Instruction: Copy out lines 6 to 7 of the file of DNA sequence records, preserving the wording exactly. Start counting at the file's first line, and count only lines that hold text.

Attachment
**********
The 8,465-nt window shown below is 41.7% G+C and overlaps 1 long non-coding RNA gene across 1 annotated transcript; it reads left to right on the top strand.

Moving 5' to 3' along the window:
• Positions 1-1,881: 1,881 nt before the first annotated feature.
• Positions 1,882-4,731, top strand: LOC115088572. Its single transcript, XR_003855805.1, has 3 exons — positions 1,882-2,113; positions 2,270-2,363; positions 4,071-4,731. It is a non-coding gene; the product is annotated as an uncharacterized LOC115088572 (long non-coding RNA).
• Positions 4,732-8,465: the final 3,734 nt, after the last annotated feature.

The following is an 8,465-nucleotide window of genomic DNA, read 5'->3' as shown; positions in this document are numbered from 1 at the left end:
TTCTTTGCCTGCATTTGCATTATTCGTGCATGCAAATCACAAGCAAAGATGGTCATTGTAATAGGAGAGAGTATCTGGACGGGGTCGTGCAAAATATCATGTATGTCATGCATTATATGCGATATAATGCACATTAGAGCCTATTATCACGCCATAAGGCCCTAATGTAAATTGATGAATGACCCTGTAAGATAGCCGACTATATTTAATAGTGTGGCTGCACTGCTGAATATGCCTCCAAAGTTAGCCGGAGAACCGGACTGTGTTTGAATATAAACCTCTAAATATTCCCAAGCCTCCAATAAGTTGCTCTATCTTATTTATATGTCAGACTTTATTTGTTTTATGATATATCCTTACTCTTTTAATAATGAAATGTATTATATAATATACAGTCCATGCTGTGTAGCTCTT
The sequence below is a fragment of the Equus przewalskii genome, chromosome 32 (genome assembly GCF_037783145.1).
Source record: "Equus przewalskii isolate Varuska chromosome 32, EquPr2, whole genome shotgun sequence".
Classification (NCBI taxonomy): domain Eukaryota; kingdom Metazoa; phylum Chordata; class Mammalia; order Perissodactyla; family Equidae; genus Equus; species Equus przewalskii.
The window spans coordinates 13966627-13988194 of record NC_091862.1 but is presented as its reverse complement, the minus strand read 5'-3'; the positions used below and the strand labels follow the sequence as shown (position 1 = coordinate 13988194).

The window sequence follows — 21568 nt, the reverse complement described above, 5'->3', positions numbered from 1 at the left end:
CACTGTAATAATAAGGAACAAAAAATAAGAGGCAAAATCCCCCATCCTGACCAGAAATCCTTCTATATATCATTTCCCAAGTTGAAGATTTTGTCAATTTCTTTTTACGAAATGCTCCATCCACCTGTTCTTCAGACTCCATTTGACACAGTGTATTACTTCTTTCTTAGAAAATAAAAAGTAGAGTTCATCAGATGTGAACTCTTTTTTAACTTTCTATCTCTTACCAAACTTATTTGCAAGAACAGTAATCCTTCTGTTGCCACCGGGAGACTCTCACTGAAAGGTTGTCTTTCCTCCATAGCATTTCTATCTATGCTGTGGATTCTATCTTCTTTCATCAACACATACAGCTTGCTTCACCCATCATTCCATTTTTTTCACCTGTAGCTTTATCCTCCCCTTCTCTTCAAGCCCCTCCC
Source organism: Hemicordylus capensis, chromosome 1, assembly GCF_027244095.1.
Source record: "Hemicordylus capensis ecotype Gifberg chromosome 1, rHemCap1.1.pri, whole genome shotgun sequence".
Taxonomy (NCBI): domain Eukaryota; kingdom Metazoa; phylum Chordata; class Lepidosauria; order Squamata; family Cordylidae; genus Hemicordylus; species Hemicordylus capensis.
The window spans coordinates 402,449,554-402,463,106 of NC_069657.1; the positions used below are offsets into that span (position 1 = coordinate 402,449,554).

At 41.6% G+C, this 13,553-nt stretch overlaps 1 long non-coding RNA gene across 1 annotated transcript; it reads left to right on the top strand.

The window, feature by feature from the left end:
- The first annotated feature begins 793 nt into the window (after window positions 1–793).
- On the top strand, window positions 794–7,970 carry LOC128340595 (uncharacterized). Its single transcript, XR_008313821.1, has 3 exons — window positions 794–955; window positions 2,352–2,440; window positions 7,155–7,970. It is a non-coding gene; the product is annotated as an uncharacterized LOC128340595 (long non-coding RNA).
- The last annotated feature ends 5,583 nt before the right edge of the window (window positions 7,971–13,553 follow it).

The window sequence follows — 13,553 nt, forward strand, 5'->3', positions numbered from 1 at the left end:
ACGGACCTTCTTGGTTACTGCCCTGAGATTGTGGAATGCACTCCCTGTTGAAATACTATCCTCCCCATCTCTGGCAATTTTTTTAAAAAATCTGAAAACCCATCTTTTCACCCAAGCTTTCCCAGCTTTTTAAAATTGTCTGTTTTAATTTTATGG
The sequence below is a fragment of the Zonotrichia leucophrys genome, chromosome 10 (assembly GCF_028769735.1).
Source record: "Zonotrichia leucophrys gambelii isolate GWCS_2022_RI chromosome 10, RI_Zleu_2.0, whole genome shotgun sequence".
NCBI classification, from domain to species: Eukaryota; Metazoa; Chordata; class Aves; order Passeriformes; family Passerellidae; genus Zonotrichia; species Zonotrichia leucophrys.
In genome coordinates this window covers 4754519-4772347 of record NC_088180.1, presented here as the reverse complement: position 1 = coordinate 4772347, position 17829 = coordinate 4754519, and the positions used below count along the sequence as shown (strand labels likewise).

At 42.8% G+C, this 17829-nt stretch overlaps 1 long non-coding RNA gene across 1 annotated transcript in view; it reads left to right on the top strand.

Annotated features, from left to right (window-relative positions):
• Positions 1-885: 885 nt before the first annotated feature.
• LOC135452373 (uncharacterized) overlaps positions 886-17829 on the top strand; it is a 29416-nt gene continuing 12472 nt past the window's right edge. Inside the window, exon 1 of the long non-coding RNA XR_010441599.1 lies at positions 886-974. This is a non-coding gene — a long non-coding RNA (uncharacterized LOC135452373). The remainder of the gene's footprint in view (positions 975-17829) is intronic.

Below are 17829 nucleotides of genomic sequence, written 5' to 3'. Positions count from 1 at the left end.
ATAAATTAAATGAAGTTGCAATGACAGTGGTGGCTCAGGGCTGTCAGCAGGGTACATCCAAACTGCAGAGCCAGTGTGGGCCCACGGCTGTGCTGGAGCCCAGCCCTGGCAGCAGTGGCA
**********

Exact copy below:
The following is an 8,465-nucleotide window of genomic DNA, read 5'->3' as shown; positions in this document are numbered from 1 at the left end:
TTCTTTGCCTGCATTTGCATTATTCGTGCATGCAAATCACAAGCAAAGATGGTCATTGTAATAGGAGAGAGTATCTGGACGGGGTCGTGCAAAATATCATGTATGTCATGCATTATATGCGATATAATGCACATTAGAGCCTATTATCACGCCATAAGGCCCTAATGTAAATTGATGAATGACCCTGTAAGATAGCCGACTATATTTAATAGTGTGGCTGCACTGCTGAATATGCCTCCAAAGTTAGCCGGAGAACCGGACTGTGTTTGAATATAAACCTCTAAATATTCCCAAGCCTCCAATAAGTTGCTCTATCTTATTTATATGTCAGACTTTATTTGTTTTATGATATATCCTTACTCTTTTAATAATGAAATGTATTATATAATATACAGTCCATGCTGTGTAGCTCTT